Auckland's pooiest pools can now be revealed.

The two pools with the highest number of code brown and vomit incidents were Onehunga War Memorial Pool and Lloyd Elsmore Pool in Pakuranga.

Figures released to the Herald on Sunday on Auckland Council-run pools show both facilities have been forced to close 29 times each between January and March this year due to contamination of the water.

The outdoor pool at Onehunga and the leisure pool at Lloyd Elsmore were the worst hit, said Auckland Council business manager of active recreation Alex Calwell.


Albany Stadium Pool was the next worst hit with 25 closures.

It was the hardest hit last year, accounting for 98 of the 581 pool closures across the public pools.

Calwell said the improvement at Albany Pool was most likely due to an educational campaign, which sought to raise awareness among parents and children of what to do during a code brown - a colloquial term used when children have an "accident" in the pool.

He said the rise of incidents at Onehunga and Pakuranga could be due to a rising number of patrons.

"Onehunga has probably had a pretty good summer just in terms of the outdoor pool, so their high number could just be volume of people coming through, it might be down to [the young family] demographic and it might be down to how they educate their customers who are using the facility," he said.

Calwell said toddlers and babies were the most common culprits.

"Usually, because they're not wearing a swim nappy which is our biggest bug bear.

"We've done a pretty heavy promotional campaign around wearing swim nappies for the under 3s and we've seen quite a significant reduction in the number of incidents," he said.


Cleaning up the murky waters was no quick or easy task.

"If it's a solid bit of faecal matter, we'll close the pool down, get everybody out, remove the offending item, then we will super-chlorinate the pool, so we will add extra chlorine, as high as we need to go based on the standard," Calwell said.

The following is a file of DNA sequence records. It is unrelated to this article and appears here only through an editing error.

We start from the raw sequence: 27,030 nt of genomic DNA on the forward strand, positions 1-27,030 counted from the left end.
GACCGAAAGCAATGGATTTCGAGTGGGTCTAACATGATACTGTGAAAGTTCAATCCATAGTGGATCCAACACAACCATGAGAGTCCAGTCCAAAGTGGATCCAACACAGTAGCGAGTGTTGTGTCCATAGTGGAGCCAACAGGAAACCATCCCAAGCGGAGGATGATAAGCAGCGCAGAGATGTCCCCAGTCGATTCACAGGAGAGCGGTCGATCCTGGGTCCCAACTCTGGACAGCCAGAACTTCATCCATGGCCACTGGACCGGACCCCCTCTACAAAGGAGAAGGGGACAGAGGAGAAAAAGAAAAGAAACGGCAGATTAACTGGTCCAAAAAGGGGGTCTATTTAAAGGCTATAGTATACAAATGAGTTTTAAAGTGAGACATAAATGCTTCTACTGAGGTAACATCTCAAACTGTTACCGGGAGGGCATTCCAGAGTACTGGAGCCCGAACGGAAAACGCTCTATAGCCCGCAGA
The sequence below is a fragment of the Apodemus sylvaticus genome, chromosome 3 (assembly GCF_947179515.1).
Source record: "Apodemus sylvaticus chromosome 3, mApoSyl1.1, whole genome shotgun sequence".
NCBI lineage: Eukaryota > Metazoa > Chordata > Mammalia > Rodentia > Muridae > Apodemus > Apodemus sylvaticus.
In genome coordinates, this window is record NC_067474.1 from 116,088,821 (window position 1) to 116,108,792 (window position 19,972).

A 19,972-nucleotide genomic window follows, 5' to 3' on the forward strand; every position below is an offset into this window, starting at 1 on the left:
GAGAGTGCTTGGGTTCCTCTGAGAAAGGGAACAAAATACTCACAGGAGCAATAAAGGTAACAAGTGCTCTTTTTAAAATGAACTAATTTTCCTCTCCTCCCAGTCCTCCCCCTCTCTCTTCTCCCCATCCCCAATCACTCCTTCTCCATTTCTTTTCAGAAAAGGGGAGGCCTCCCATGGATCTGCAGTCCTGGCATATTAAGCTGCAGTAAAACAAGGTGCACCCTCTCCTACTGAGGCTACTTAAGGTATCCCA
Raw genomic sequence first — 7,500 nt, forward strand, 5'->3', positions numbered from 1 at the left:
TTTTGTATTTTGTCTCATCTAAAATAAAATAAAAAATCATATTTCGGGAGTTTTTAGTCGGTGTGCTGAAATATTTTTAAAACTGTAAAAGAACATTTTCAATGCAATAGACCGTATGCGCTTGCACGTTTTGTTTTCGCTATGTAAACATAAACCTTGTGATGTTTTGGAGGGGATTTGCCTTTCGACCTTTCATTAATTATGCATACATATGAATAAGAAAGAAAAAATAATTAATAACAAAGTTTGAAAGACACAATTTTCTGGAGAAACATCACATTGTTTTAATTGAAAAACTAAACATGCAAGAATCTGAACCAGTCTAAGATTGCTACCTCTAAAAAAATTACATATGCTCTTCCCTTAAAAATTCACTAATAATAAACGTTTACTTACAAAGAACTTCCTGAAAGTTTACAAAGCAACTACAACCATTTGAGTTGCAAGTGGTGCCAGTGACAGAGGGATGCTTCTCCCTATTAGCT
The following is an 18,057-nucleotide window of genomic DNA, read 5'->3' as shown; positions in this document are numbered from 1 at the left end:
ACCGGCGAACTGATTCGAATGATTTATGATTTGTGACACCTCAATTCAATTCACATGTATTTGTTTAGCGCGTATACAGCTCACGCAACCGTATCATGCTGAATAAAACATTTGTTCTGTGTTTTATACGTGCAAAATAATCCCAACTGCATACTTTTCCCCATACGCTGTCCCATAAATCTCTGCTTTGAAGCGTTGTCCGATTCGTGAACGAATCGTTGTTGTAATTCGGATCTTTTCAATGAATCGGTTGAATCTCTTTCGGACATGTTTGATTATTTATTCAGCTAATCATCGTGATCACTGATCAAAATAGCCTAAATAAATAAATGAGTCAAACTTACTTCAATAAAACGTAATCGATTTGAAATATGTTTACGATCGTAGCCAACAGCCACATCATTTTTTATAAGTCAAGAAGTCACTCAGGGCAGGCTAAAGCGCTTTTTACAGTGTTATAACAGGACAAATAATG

"Then we'll leave the pool, depending on the size of it, for about three to five hours."

The pool then went through its filtration process a couple of times and once complete, the pool was retested.

Once it came back within a normal range, the pool was reopened.

Calwell said whenever vomit or diarrhoea ended up in a pool, the facility could be closed for up to 24 hours which could be costly.

"If we were to close West Wave [in Henderson] down with 160 people in the pool area, we'd probably lose $2000 to $3000 that day, based on adults coming in and using the facility," Calwell said.

Illustration / Rod Emmerson
Illustration / Rod Emmerson

Paying adults were offered a refund or a free visit in the event of a pool closure. Children aged 16 and under swim free at all Auckland Council pools.

"The worst bit is more the community blowback from the loss of being able to use that facility," he said.

Calwell said people should inform pool staff immediately on seeing a code brown or other incident.

"Just come talk to us and we'll sort it out. Because it can be quite embarrassing for some people, nine times out of 10 you won't find the person who caused it, because the parents are embarrassed that their child has done that, they'll just whip them out."

Auckland Council spokeswoman Jenny Hua said such incidents caused significant disruption to customers.

"Auckland Council is continually trying to educate customers about appropriate use of the pools, encouraging young children to wear swim nappies and not to swim if feeling unwell or having eaten recently," she said.